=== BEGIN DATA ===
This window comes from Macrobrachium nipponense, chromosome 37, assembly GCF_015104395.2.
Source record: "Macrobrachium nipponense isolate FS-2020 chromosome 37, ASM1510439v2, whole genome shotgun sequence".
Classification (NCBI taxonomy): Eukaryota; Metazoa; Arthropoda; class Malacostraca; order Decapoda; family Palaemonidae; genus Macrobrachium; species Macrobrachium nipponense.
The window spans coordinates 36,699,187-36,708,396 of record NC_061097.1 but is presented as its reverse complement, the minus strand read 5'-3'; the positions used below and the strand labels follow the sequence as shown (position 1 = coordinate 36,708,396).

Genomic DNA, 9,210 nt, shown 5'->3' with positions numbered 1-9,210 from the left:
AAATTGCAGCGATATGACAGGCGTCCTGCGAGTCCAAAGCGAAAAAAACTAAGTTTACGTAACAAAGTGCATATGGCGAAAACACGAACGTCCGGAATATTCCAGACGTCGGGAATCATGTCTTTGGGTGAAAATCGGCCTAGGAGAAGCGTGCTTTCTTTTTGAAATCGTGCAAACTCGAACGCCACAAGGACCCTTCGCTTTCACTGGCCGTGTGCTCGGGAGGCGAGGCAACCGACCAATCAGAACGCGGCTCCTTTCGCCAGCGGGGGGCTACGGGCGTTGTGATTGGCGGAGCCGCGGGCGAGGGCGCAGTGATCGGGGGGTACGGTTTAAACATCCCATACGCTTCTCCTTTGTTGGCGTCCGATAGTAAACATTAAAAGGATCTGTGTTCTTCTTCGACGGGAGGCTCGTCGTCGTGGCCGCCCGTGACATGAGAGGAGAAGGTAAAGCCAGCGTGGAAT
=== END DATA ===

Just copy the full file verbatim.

This window comes from Macrobrachium nipponense, chromosome 37, assembly GCF_015104395.2.
Source record: "Macrobrachium nipponense isolate FS-2020 chromosome 37, ASM1510439v2, whole genome shotgun sequence".
Classification (NCBI taxonomy): Eukaryota; Metazoa; Arthropoda; class Malacostraca; order Decapoda; family Palaemonidae; genus Macrobrachium; species Macrobrachium nipponense.
The window spans coordinates 36,699,187-36,708,396 of record NC_061097.1 but is presented as its reverse complement, the minus strand read 5'-3'; the positions used below and the strand labels follow the sequence as shown (position 1 = coordinate 36,708,396).

Genomic DNA, 9,210 nt, shown 5'->3' with positions numbered 1-9,210 from the left:
AAATTGCAGCGATATGACAGGCGTCCTGCGAGTCCAAAGCGAAAAAAACTAAGTTTACGTAACAAAGTGCATATGGCGAAAACACGAACGTCCGGAATATTCCAGACGTCGGGAATCATGTCTTTGGGTGAAAATCGGCCTAGGAGAAGCGTGCTTTCTTTTTGAAATCGTGCAAACTCGAACGCCACAAGGACCCTTCGCTTTCACTGGCCGTGTGCTCGGGAGGCGAGGCAACCGACCAATCAGAACGCGGCTCCTTTCGCCAGCGGGGGGCTACGGGCGTTGTGATTGGCGGAGCCGCGGGCGAGGGCGCAGTGATCGGGGGGTACGGTTTAAACATCCCATACGCTTCTCCTTTGTTGGCGTCCGATAGTAAACATTAAAAGGATCTGTGTTCTTCTTCGACGGGAGGCTCGTCGTCGTGGCCGCCCGTGACATGAGAGGAGAAGGTAAAGCCAGCGTGGAAT